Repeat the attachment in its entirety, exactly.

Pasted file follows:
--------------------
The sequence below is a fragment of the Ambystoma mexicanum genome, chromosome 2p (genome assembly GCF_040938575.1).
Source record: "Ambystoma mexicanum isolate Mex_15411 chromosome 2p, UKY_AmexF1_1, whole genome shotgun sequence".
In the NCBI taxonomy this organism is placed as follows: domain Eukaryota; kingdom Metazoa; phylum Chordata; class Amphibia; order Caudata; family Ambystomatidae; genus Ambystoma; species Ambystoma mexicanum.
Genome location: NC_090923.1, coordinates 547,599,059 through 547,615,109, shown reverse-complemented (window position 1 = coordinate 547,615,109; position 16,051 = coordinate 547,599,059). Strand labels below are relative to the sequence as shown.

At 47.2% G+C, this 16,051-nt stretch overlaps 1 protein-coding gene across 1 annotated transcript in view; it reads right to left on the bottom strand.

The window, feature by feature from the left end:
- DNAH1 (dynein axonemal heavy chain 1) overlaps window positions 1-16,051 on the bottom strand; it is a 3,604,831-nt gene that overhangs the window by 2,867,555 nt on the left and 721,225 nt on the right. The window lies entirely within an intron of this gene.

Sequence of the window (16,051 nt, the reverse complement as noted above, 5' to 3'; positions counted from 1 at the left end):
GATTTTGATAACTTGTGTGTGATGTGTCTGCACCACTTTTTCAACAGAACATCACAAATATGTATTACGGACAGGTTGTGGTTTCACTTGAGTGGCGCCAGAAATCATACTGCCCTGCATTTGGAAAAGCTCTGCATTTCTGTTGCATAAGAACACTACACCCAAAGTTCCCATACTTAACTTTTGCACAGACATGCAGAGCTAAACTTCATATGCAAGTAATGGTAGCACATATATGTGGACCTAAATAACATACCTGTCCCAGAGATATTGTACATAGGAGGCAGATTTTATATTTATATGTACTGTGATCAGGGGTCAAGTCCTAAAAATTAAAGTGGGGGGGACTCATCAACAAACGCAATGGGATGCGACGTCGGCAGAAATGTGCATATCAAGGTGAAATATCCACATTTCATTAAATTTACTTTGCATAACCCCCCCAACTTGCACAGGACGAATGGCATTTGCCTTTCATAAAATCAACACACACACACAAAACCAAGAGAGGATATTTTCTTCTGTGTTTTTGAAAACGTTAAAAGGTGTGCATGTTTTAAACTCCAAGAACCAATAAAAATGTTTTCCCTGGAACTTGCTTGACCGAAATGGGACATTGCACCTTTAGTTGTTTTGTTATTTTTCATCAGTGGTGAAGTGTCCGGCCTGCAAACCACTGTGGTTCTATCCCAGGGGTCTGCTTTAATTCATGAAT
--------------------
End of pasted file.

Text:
The sequence below is a fragment of the Ambystoma mexicanum genome, chromosome 2p (genome assembly GCF_040938575.1).
Source record: "Ambystoma mexicanum isolate Mex_15411 chromosome 2p, UKY_AmexF1_1, whole genome shotgun sequence".
In the NCBI taxonomy this organism is placed as follows: domain Eukaryota; kingdom Metazoa; phylum Chordata; class Amphibia; order Caudata; family Ambystomatidae; genus Ambystoma; species Ambystoma mexicanum.
Genome location: NC_090923.1, coordinates 547,599,059 through 547,615,109, shown reverse-complemented (window position 1 = coordinate 547,615,109; position 16,051 = coordinate 547,599,059). Strand labels below are relative to the sequence as shown.

At 47.2% G+C, this 16,051-nt stretch overlaps 1 protein-coding gene across 1 annotated transcript in view; it reads right to left on the bottom strand.

The window, feature by feature from the left end:
- DNAH1 (dynein axonemal heavy chain 1) overlaps window positions 1-16,051 on the bottom strand; it is a 3,604,831-nt gene that overhangs the window by 2,867,555 nt on the left and 721,225 nt on the right. The window lies entirely within an intron of this gene.

Sequence of the window (16,051 nt, the reverse complement as noted above, 5' to 3'; positions counted from 1 at the left end):
GATTTTGATAACTTGTGTGTGATGTGTCTGCACCACTTTTTCAACAGAACATCACAAATATGTATTACGGACAGGTTGTGGTTTCACTTGAGTGGCGCCAGAAATCATACTGCCCTGCATTTGGAAAAGCTCTGCATTTCTGTTGCATAAGAACACTACACCCAAAGTTCCCATACTTAACTTTTGCACAGACATGCAGAGCTAAACTTCATATGCAAGTAATGGTAGCACATATATGTGGACCTAAATAACATACCTGTCCCAGAGATATTGTACATAGGAGGCAGATTTTATATTTATATGTACTGTGATCAGGGGTCAAGTCCTAAAAATTAAAGTGGGGGGGACTCATCAACAAACGCAATGGGATGCGACGTCGGCAGAAATGTGCATATCAAGGTGAAATATCCACATTTCATTAAATTTACTTTGCATAACCCCCCCAACTTGCACAGGACGAATGGCATTTGCCTTTCATAAAATCAACACACACACACAAAACCAAGAGAGGATATTTTCTTCTGTGTTTTTGAAAACGTTAAAAGGTGTGCATGTTTTAAACTCCAAGAACCAATAAAAATGTTTTCCCTGGAACTTGCTTGACCGAAATGGGACATTGCACCTTTAGTTGTTTTGTTATTTTTCATCAGTGGTGAAGTGTCCGGCCTGCAAACCACTGTGGTTCTATCCCAGGGGTCTGCTTTAATTCATGAAT